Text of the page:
'Star Wars: The Rise Of Skywalker' Was Specifically Crafted To Solidify Leia's Legacy In The Saga

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Star Wars: The Force Awakens said goodbye to Harrison Ford as Han Solo. Star Wars: The Last Jedi bid farewell to Mark Hamill as Luke Skywalker. So it only makes sense that the late Carrie Fisher gets her own send-off in Star Wars: The Rise of Skywalker, and co-writer Chris Terrio confirmed that one of the main goals of the movie – specifically because they had a limited amount of footage to work with from the previous films – was to figure out how to solidify Leia's legacy in the entire saga and complete the arc that was alluded to in Return of the Jedi.

Chris Terrio has been answering a lot of specific questions about everything that happens in Star Wars: The Rise of Skywalker, and one of them, in an interview with The Hollywood Reporter, focused on the final scene of the film directed by J.J. Abrams.

Having returned to Luke Skywalker's home on Tatooine, Rey buries the lightsabers of Luke and Leia in the sands of the desert near the homestead of Owen and Beru Lars. Afterwards, she sees the Force ghosts of both Luke and Leia, and it's this moment that cements her personal choice to identify as a Skywalker, and not the Palpatine line from which she hails.

However, many fans have been wondering why the recently deceased (and disappeared) Ben Solo didn't also appear alongside his mother and uncle. After all, he seemed to go the same route as Yoda and Obi-Wan Kenobi before him, having been redeemed and given his life force to Rey in order for her to survive. Terrio explains some of the thought process as to why only Luke and Leia appear in that moment:

"We absolutely discussed who would be there at the end. It's not as though those Force ghosts will never appear to Rey now that she really is the first of the new Jedi. I think she has all of those Jedi behind her. J.J. was pretty clear about the idea that he didn't want to take away from the moment of Leia finally appearing as a Force ghost and the twins finally being together. This might be in the novelization, but we talked a lot about how Leia lost her home. Alderaan is gone. So, she could never take Luke to see where she grew up as a princess, but Luke could've taken Leia to see where he grew up as a farmer. But, the twins never got to Tatooine together. So, the idea of seeing the twins together after the sabers are laid to rest felt like it was something that was very moving to me and J.J."

I'm willing to bet there are plenty of details in the novelization of The Rise of Skywalker that provide much more insight into many things that fans have questions about after seeing the movie. In fact, the novelization of the movie doesn't arrive until March 3, and considering the fact that The Art of Star Wars: The Rise of Skywalker was delayed until the end of March, I wouldn't be surprised if changes made in post-production on the movie resulted in some slight changes that needed to be made to both books.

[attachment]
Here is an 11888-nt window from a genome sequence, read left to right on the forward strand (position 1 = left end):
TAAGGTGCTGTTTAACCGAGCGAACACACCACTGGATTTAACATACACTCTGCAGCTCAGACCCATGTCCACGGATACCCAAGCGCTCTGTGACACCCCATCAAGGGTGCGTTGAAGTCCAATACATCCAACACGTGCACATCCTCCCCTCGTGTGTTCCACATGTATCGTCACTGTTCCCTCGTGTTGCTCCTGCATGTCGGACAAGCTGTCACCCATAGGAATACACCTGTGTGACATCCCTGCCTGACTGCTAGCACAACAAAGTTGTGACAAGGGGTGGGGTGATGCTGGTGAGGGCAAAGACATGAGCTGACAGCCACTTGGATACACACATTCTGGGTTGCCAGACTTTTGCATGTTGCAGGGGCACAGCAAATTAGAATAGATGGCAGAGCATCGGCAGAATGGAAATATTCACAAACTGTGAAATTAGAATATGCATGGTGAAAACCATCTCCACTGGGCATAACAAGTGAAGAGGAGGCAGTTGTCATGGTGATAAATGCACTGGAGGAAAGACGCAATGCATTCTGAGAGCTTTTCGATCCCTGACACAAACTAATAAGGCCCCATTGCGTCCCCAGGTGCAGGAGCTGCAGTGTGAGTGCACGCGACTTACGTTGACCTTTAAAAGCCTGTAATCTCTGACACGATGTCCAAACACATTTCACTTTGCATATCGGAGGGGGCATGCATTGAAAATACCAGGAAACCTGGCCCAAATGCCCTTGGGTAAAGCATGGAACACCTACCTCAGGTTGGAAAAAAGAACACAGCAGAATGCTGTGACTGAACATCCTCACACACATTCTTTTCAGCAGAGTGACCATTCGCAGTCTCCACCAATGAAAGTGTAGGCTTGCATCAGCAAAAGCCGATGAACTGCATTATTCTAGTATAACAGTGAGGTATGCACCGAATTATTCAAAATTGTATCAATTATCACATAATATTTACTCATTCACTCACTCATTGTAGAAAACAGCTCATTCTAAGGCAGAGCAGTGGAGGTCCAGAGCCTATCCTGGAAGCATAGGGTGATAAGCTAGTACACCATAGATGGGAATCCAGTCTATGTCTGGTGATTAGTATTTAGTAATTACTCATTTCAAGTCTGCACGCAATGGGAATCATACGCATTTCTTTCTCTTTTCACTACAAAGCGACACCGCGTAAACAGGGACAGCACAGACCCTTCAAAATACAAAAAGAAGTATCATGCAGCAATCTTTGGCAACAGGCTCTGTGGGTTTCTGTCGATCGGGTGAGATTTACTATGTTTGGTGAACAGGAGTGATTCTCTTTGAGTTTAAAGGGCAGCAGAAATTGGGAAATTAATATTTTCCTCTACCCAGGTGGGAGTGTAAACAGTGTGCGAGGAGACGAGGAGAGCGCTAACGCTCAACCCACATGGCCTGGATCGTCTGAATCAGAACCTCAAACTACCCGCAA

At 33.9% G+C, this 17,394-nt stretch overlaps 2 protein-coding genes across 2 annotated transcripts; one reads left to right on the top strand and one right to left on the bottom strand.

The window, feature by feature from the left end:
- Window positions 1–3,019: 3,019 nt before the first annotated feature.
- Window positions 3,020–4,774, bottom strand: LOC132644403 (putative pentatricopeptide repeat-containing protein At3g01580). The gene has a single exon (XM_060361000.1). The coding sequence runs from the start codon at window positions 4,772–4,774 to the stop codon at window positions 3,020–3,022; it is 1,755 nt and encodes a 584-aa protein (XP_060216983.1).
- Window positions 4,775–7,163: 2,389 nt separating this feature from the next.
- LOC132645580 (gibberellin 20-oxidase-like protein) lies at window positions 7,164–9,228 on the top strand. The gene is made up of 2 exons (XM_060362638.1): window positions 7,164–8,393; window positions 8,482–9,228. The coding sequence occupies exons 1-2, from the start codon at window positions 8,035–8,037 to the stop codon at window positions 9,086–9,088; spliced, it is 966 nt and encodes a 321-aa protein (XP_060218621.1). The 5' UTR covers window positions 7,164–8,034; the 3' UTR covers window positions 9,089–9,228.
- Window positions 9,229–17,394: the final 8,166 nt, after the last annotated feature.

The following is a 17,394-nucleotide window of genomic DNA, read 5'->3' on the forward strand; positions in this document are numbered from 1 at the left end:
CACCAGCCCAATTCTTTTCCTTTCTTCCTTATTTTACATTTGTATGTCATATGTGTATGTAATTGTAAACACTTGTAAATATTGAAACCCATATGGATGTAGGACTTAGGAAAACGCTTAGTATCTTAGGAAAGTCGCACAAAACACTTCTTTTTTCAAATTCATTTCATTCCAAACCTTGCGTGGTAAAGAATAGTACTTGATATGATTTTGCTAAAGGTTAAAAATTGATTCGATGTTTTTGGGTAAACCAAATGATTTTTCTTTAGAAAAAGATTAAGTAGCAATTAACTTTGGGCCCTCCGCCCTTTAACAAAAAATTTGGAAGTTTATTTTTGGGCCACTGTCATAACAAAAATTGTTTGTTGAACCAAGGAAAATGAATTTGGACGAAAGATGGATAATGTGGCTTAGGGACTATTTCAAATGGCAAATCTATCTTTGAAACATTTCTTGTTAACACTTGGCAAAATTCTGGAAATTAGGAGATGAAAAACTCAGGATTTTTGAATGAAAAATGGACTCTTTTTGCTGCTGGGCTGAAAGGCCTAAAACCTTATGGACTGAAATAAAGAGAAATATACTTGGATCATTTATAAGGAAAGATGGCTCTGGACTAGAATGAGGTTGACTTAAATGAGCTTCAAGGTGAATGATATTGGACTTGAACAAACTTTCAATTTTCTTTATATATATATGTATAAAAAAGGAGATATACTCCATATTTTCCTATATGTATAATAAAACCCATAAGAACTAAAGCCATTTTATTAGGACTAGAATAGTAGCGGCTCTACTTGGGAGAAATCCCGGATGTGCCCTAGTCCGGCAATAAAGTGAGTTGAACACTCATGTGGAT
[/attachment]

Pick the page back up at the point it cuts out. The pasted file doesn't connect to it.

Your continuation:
Interestingly enough, the consideration of who would appear to Rey at the end of the movie ended up being something that led to them settling on only Luke and Leia. And the main reason for that, as Terrio hinted at above, is to solidify Leia's legacy in the entire saga. Terrio explained:

"To circle back one of your earlier questions, besides the friends being together, I suppose our main goal of those first few weeks — because we were working largely with the Leia footage — was to fulfill the promise of "there is another" in this film. It has to put Leia into the Jedi pantheon. To do that without new footage of Leia was challenging, but that became the central story of Rey finishing the Jedi journey of Leia. That way, by the end of the film, Leia could join Luke as a Force Ghost and spiritually join her father and all the other Jedi."

So why aren't all the Jedi there with Luke and Leia? Terrio has an answer for that, too:

"While you only see the twins in that moment, we thought that would give Leia more centrality, and you would really feel the strength of seeing Leia in the Jedi afterlife for the first time. Spiritually, it's not a crazy idea that all the Jedi would be standing with them, but it might've been a bit of a visual shock to see all these new characters on Tatooine who weren't part of the story of Leia, Luke and Rey. It's a fair question from fans because it's a question that we debated endlessly — about what the final shot of Force ghosts would be. We spent hours and hours talking about this and debating it, and we decided that the moment when the Jedi have to be there for Rey, when it dramatically counts, is when she hears their voices. So, seeing them all at the end would be a lovely grace note, but we thought that Rey seeing her two masters, two Skywalkers, was stronger. Rey was in the unique position of having been trained by two Skywalkers, which is what's going on in the moment where she destroys the Emperor. It's her, Luke and Leia standing together because she's got the two Skywalker sabers in her hands."

Personally, I think that line of thinking only strengthens the idea that Ben Solo should be there with Luke and Leia as well, creating a bridge between the old twins and the dyad of the Force. But there are a lot of things that I wish had gone differently in this movie, especially when it comes to getting answers to unsatisfied threads in this finale.

Star Wars: The Rise of Skywalker is in theaters now.